Global connections

Reaching Economy-Wide Decarbonization: Industry Transformation

CIGRE 2022 Paris Session Opening Session & CEO Forum



By Dr Arshad Mansoor, CEO, Electric Power Research Institute (EPRI)

I recently had the honor to open the CIGRE World 2022 Paris Session, giving the keynote address for CIGRE’s record session event of 3,700 energy professionals representing nearly 100 countries. The global audience was important because innovation and decarbonization doesn’t happen in a vacuum. It’s going to require all parties working together if society is to meet clean energy targets.

All sectors of the economy need to work together to meet our collective decarbonization goal. The U.S. power sector has already made significant efforts to reduce emissions, driven primarily by end-use efficiency and lower-emission generation. For greater emissions reductions, the U.S. will need to address hard-to-abate sectors, such as buildings and industry. This is an opportunity for the power sector to help electrify these sectors, requiring a transformation of our business. As I’ll explain below, that includes new business models and workforces, and innovations not only in technologies, but in policies and regulation, market structures and supply chains.

But reducing emissions is only part of what’s needed. Energy security, affordability, and reliability are of equally vital importance.  One must only look at the high energy prices in Europe to know just how key it is that this energy transition is done affordably.

Resilience is also imperative for  a successful clean energy transition. Much of the existing power system was designed and built for a future that has already come and gone. We must redesign and rebuild the power system to meet the needs of the future and to withstand the climate and weather of the future. There is a preponderance of scientific evidence that the climate is changing. The most recent Intergovernmental Panel on Climate Change (IPCC) report makes clear that the climate has changed and the future will bring more frequent and extreme weather events. Bolstering the power system’s resilience against severe weather is essential as increased electrification makes all sectors increasingly reliant on a reliable supply of affordable power.

Industry Transformation Q&A

As part of my address, we live-polled attendees about what’s needed to meet decarbonization goals. These poll results yielded some very interesting information.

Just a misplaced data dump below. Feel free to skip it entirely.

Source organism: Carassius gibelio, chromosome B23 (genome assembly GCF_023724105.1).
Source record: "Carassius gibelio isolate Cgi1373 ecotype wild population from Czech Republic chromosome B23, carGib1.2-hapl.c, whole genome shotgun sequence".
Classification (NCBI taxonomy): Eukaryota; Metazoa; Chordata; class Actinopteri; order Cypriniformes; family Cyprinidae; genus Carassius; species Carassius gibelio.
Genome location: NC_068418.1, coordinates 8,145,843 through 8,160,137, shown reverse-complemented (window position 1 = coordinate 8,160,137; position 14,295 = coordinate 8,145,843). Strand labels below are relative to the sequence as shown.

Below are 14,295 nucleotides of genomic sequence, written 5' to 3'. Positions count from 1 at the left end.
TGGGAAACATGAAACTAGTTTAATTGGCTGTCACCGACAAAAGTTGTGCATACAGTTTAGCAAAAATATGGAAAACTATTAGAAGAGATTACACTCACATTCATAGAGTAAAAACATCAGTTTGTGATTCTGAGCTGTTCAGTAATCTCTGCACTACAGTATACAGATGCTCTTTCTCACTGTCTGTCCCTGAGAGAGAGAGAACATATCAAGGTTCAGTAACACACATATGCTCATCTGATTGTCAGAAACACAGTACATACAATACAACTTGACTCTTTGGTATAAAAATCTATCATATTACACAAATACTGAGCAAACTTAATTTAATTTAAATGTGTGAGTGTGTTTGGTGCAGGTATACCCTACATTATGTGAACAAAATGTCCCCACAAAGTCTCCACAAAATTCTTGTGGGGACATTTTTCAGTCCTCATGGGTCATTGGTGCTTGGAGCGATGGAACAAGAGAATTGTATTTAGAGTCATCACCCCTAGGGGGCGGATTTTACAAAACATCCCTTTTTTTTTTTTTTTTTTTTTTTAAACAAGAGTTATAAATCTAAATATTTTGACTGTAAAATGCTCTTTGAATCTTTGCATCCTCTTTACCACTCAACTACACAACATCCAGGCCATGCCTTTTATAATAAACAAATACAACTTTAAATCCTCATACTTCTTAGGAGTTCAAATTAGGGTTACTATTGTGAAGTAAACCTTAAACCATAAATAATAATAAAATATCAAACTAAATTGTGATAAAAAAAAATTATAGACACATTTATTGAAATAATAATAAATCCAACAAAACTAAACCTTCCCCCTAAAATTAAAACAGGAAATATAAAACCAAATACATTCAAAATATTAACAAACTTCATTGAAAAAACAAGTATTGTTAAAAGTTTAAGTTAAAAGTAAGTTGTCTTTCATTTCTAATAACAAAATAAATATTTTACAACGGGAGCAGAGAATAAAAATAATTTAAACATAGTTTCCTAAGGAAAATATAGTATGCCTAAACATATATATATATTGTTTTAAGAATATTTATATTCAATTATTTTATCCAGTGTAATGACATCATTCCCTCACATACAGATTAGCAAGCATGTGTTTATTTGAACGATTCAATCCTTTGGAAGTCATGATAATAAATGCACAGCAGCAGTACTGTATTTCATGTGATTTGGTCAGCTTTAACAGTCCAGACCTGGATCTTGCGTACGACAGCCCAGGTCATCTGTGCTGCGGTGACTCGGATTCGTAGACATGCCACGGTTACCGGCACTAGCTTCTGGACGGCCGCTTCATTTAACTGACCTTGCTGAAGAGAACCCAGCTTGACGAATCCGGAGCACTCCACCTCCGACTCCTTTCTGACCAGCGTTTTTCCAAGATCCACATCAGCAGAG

For example, asked how confident attendees were that 2030 decarbonizing goals for the electricity sector in their respective countries could be met, nearly sixty percent said it would be difficult but achievable.

Asked to choose the most important technology innovation needed to enable the grid for decarbonization, 55 percent said long duration energy storage. This answer is interesting because it shows we are willing to move out of our traditional power generation and delivery comfort zone—moving into the hydrogen and thermal energy storage space, which are among the transformative technologies of a decarbonized power system.

But technology is not enough to reach our decarbonization goals. Nearly half of those polled (48 percent) believe policy and regulatory innovations are needed to assist with achieving the near-term goals, followed by technology (at 26 percent).

This answer reveals the importance of policy and regulations in supporting decarbonization. It also emphasizes that this is an arena in which energy organizations such as CIGRE, the Institute of Electrical and Electronics Engineers, and the International Electrotechnical Commission can perform an influential role by providing a power system perspective and objective information to support informed decision making.

The final question addressed market structure changes needed to meet decarbonization goals. Responses show a clear desire for structures that facilitate resiliency investment and flexibility services going forward.

CEO Forum: Industry Transformation